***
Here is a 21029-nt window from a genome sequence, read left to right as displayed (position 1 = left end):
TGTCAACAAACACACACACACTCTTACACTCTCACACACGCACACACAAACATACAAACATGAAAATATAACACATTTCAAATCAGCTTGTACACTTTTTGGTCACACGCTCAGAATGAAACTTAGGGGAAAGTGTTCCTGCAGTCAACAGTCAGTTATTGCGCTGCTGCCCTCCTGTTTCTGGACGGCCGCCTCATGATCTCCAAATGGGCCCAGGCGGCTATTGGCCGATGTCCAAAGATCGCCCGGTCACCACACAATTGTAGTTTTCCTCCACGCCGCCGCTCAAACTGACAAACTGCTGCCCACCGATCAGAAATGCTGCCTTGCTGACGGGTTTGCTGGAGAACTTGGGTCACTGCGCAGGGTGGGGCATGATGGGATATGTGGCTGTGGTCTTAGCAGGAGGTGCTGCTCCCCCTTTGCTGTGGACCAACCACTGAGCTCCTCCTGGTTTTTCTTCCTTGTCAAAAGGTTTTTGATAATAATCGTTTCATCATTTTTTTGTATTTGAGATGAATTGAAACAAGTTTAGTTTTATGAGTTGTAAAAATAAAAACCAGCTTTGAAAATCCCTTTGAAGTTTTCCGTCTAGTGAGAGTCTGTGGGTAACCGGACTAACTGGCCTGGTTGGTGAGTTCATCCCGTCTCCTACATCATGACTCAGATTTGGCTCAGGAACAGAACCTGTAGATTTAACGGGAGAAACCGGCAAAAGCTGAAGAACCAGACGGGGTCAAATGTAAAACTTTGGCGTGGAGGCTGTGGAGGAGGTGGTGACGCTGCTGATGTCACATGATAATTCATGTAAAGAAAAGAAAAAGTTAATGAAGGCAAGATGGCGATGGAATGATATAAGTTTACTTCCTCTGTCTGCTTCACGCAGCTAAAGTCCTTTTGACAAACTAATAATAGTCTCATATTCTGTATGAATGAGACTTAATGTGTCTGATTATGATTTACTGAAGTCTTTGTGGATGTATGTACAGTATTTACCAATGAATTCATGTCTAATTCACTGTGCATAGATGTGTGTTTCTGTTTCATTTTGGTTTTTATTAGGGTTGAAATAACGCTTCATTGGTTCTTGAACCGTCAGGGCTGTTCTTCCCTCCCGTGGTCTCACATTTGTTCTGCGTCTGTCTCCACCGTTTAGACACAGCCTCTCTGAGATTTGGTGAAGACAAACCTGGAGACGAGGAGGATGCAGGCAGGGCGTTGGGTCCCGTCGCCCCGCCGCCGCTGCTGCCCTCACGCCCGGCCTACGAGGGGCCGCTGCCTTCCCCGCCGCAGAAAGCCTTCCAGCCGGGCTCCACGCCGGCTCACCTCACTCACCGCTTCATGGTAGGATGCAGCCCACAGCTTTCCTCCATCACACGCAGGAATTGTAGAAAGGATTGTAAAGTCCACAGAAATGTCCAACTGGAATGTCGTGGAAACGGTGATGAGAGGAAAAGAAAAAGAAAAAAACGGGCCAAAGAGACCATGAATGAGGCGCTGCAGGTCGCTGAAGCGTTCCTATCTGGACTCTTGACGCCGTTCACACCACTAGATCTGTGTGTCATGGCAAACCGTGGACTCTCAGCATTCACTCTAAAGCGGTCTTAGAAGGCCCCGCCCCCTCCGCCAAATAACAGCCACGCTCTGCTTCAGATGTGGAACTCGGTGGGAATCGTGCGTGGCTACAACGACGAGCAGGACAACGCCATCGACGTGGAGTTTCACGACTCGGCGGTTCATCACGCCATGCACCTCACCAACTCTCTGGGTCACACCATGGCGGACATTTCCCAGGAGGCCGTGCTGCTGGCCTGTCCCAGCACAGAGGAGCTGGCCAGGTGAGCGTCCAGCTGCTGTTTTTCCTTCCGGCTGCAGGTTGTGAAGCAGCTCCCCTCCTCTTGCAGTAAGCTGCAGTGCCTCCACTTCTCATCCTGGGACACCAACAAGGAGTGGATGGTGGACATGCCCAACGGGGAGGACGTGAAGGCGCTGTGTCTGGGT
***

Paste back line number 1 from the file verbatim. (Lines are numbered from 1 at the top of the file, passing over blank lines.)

Here is a 21029-nt window from a genome sequence, read left to right as displayed (position 1 = left end):